Of course, in practice, your manager might leave the schmuck in until the game is completely out of reach. So that has to be figured in.

9 The Hawk   ~  Sep 28, 2010 1:20 pm

He was never excellent. That is ****ing ridiculous.

10 jimcobain   ~  Sep 28, 2010 1:23 pm

[8] The manager has to be factored in. Last year in the playoffs AJ was lit up for 4 runs in the first by Anaheim and Girardi left him in. AJ got it together and settled down. Eventually the Yanks went ahead and though ultimately lost the game.

I think Girardi is giving AJ too much credit. This year AJ isn't bouncing back, and Girardi seemingly has no plan or no want to take him out. You'd think maybe once the Yanks could have comeback when AJ wasn't on. But like I said before they are 0-10 when he doesn't go deep.

11 The Hawk   ~  Sep 28, 2010 1:30 pm

[8] In theory, maybe. But he always gets his chance to burn down the mound.

The Yankees offense doesn't need great pitching. It needs decent pitching. Serviceable pitching. But what AJ does when he blows up is almost ensure the team loses the game. If someone with a 4 ERA actually has that every game, the Yankees will win most of those games.

If AJ is exactly even between 1 run games and 7 runs or whatever ... well, you see the result. Teams with less offense might benefit from a guy like Burnett; the Yankees are built to get the least possible out of him.

Still I say give him one more year. Maybe he can be of some use. One thing I'm pretty sure is he'll never mentally grow. Every time I think he's turned the corner with one of his blue moon gut-it-out starts, there are immediately a few that demonstrate his lack of mental discipline or whatever the **** his problem is.

12 RIYank   ~  Sep 28, 2010 1:32 pm

[10] I'm not clear on what the difference is between "that has to be figured in", which is what I said, and "the manager has to be factored in", which is what you said. So I don't think we're disagreeing.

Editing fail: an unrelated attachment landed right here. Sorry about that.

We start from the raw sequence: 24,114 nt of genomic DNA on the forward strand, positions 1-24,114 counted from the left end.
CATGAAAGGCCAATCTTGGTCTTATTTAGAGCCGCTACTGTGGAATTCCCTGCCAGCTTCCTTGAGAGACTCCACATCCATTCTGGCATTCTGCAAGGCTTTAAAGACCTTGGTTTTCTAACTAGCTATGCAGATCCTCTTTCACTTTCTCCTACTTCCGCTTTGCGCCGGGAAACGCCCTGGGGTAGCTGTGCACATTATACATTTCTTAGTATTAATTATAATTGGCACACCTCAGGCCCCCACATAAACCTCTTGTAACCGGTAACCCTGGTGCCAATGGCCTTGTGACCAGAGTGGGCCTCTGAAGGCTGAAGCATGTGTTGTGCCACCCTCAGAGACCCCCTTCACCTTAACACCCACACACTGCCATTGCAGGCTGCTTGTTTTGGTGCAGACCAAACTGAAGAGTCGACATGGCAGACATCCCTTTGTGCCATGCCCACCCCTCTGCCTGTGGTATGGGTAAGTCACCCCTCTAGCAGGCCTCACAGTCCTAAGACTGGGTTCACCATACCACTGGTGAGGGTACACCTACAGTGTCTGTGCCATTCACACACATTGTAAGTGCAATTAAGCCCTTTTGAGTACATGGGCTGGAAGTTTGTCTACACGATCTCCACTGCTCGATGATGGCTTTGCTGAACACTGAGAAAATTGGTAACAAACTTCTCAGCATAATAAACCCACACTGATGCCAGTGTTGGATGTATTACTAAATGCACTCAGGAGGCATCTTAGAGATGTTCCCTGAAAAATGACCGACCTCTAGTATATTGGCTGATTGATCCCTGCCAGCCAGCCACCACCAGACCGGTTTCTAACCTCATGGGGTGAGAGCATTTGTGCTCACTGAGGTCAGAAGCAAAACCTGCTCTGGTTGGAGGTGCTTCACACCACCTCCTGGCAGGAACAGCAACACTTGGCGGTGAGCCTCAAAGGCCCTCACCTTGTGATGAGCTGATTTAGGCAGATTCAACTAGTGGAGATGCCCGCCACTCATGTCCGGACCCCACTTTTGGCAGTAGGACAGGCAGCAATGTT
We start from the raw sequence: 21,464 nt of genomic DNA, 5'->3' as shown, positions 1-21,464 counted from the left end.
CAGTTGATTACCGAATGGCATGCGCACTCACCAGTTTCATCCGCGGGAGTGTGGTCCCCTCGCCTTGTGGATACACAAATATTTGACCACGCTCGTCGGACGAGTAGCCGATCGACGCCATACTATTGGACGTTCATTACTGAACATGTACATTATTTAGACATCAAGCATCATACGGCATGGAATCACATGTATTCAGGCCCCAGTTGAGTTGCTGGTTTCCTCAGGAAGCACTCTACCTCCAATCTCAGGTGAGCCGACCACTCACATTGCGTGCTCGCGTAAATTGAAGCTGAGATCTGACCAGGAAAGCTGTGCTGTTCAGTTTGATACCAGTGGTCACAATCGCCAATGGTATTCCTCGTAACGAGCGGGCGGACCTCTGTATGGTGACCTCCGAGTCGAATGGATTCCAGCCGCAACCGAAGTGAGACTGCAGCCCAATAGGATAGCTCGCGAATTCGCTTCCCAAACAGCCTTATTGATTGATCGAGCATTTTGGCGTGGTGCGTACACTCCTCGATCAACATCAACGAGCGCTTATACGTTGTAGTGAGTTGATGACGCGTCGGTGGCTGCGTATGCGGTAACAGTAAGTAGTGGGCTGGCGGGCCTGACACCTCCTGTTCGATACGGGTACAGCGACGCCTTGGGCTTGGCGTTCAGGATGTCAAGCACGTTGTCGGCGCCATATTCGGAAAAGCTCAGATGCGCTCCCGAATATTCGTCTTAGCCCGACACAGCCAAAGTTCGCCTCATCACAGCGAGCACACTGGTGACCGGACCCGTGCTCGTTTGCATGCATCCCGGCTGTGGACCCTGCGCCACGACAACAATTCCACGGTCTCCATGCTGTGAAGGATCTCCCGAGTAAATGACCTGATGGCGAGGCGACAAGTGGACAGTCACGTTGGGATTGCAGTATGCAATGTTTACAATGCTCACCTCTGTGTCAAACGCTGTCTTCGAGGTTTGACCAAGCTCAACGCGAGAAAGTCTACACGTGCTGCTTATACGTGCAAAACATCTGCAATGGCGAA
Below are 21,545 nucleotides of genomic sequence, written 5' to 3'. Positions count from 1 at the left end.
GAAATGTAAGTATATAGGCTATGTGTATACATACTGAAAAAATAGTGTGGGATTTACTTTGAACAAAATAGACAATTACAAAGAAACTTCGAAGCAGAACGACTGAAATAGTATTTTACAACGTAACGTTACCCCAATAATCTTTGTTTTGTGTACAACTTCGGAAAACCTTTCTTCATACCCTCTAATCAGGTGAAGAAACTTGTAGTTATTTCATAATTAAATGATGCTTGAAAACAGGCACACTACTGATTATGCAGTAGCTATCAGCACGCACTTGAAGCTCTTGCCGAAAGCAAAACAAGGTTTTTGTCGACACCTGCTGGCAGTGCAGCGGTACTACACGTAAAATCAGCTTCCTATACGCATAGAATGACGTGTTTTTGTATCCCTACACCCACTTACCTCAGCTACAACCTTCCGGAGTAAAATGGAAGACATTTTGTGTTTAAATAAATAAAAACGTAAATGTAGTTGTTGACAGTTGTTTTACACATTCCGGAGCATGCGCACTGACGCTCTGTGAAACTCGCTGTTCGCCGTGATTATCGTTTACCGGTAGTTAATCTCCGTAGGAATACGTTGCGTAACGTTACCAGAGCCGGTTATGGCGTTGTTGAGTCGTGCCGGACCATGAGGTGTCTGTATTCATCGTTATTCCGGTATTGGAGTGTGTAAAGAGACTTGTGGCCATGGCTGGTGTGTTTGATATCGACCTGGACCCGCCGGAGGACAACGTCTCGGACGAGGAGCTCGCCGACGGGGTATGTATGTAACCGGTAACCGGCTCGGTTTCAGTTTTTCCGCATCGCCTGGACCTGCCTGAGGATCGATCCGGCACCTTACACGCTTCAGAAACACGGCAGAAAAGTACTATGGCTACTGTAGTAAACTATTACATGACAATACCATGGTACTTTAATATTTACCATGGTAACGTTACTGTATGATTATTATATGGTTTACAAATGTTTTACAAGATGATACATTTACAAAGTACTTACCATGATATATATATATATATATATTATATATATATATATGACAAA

Maybe Girardi's idea is that for the rest of the regular season, he'll be using Burnett as if he could bounce back, just to see whether he can. I agree with the general sentiment that the verdict is in already, but maybe that's how Girardi is looking at it.

13 Sliced Bread   ~  Sep 28, 2010 2:41 pm

I recently adopted a dog named Ace, but let's call him AJ. AJ's mostly a great dog (affectionate, energetic, and fun) , but he sometimes digs holes in the yard, sometimes poops in the house, and sometimes chews things he isn't supposed to. I'm to blame because I haven't effectively trained AJ to stop doing these things yet. I love the dog, and reward him for the high percentage of the time that he's Good AJ. I take him for half hour walks every day, sometimes twice. We built him a nice dog house, and give him bones, rawhide, and toys to chew so he doesn't turn his attention to our shoes, belts, and things.
Of course we know pitchers are different than dogs. We can provide everything for them, we can train them, groom them, and yet sometimes they dig holes, and crap the carpet. So, if you're the Yankees what do you do with your Ace? I mean, AJ. Even though there's some evidence that somebody or something recently hit poor ol' AJ in the eye, the Yankees, by all appearances take very good care of AJ, and they are likely to continue to do so. We might want to roll up a newspaper and swat AJ in the snoot to get him back on track. We might want to put him up for adoption, or take him on a midnight run ("AJ must have just run away in the night, kids.) But let's not loose sight of the fact that in half of his six September starts he's been Good AJ (Quality AJ), and another recent night when he looked like Very Good AJ, he was taken out of the game during a long rain delay. The Yankees are going to continue to be loyal to AJ. They know he can be a very good dog. Even if he keeps pooping on the hand that pays him. Cesar Milan, the Dog Whisperer can't help him, and Jose Molina the AJ Whisperer isn't around anymore to comfort him. All Girardi can do is keep AJ on a short leash. Remind him that deep holes, and doggie doo can not, and will not be tolerated on October baseball fields.
I say, run, AJ run! Ears and jowls to the wind, boy! We know you can do it! Be the dog!
If he can't? We'll have to quickly summon another dog who can. My Ace and I will be rooting for Good AJ.

14 Sliced Bread   ~  Sep 28, 2010 2:44 pm

sorry for the long, sloppy post.

"BAD SLICED, NO! " [swats self on snoot with newspaper]

15 mhoward120   ~  Sep 28, 2010 3:03 pm


16 The Hawk   ~  Sep 28, 2010 3:10 pm

[14] Haha, yeah some paragraph breaks would've gone a long way, homie